There will be more than 200 doping tests carried out at the Tour Down Under, and riders may even be tested multiple times on one day. Each rider must provide a blood sample before the race starts, and blood and urine tests will be conducted throughout the race.
"Every athlete competing at the Tour Down Under will be tested," said Federal Sports Minister Kate Ellis to the AP press agency. "We are implementing world-best practice to protect the integrity of Australia's premier cycling event."
The various samples will be tested for EPO and its new variant, CERA, as well as for human growth hormones. In addition, some samples will be frozen and stored for up to eight years, to be thawed and re-examined if and when new test procedures become available.
Michael Rogers of Team Columbia said that he has already been tested three times within 24 hours, twice by the Australian Sports Anti-Doping Authority (ASADA) and once by his team. "It's been quite a busy 24 hours for me," Rogers said. "[But] it's for the benefit of the sport and if that's what I have to do to have a level playing field, then that's what I've got to do—and that makes me happy."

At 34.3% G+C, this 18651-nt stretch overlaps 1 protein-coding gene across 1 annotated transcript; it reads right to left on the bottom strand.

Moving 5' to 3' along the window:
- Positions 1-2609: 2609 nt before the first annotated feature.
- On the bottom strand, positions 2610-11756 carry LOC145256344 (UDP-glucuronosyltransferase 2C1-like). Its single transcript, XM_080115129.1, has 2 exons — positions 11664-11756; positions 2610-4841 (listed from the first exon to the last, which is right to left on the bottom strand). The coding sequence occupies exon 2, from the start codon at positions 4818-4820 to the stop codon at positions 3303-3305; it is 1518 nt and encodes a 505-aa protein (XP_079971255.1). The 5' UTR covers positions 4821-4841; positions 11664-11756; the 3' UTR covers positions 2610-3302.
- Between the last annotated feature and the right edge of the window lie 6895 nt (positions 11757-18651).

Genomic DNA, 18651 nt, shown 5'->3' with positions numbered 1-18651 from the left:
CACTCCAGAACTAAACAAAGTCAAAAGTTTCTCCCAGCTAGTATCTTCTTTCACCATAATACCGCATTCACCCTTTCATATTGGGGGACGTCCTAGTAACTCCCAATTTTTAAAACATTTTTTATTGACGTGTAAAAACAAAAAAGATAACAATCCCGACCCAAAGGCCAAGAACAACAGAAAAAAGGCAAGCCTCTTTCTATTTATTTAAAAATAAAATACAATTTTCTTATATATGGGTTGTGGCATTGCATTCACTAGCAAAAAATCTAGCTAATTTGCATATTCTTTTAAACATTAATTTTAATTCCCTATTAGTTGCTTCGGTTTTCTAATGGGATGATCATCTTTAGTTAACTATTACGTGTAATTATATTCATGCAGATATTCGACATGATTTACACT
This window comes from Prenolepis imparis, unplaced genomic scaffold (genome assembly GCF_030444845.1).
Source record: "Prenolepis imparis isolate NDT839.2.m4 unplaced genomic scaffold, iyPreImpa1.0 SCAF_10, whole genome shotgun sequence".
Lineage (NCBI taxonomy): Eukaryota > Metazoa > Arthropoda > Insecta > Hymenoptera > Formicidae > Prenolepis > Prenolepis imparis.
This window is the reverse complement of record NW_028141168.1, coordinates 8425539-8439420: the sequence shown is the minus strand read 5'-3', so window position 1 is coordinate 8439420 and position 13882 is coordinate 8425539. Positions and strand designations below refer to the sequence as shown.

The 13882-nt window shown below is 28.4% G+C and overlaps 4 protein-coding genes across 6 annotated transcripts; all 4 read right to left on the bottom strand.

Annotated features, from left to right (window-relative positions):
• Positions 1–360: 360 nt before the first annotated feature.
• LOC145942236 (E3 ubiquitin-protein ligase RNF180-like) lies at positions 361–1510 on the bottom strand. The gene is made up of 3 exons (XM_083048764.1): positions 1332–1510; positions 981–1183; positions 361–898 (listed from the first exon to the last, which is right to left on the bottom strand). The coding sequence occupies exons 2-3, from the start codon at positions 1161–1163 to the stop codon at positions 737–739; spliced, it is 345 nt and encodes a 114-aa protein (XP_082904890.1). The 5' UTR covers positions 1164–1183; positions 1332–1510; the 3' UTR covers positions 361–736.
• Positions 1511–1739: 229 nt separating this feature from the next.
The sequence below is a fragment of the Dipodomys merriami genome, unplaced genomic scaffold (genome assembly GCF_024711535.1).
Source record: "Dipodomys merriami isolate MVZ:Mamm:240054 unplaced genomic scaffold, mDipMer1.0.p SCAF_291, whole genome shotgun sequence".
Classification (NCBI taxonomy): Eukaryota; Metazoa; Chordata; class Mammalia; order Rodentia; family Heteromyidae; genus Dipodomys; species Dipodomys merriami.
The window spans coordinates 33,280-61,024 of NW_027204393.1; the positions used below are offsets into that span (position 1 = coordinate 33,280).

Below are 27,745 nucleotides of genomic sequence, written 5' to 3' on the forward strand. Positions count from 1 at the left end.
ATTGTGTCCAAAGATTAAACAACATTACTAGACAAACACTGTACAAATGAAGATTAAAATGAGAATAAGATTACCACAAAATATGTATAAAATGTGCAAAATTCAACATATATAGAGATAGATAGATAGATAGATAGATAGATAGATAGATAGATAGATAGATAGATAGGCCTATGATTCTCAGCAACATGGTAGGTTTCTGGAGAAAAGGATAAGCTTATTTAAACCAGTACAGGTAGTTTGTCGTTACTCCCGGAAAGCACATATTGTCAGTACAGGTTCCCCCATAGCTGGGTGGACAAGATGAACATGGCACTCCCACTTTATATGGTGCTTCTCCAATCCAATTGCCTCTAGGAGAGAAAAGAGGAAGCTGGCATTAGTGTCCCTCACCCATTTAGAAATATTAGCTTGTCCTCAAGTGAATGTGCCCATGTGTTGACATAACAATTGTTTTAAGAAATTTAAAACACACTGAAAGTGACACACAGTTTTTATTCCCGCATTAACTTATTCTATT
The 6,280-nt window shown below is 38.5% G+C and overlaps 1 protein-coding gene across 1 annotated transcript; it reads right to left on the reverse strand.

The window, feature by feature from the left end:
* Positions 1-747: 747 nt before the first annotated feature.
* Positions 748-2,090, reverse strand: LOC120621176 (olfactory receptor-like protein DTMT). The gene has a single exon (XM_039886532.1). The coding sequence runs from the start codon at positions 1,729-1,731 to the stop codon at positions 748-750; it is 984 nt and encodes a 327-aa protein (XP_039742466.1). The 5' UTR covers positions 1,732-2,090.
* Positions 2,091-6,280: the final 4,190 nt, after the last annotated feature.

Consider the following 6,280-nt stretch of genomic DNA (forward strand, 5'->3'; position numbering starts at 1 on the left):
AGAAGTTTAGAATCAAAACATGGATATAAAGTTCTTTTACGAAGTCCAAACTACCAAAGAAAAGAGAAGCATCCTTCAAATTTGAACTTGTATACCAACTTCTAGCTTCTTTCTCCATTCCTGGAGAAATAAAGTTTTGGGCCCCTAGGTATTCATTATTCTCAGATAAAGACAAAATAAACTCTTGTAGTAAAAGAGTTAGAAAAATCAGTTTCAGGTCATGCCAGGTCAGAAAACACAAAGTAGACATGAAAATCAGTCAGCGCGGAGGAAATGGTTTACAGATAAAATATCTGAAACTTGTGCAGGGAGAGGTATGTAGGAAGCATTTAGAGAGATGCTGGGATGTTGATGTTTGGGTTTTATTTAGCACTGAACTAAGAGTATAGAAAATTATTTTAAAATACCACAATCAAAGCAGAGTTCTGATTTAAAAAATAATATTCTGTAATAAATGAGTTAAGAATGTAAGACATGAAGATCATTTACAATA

According to ASADA chairman Richard Ings said there was a good reason to test riders more than once on a given day. There was a tendency in the past, he noted, for athletes to believe that if they were tested once on a particular day that anti-doping officials would not test again for several days.
"The fact that there may be a follow-up test later that day or early the next morning is really an indication that athletes can and will be tested anytime, anywhere," Ings said.(SW)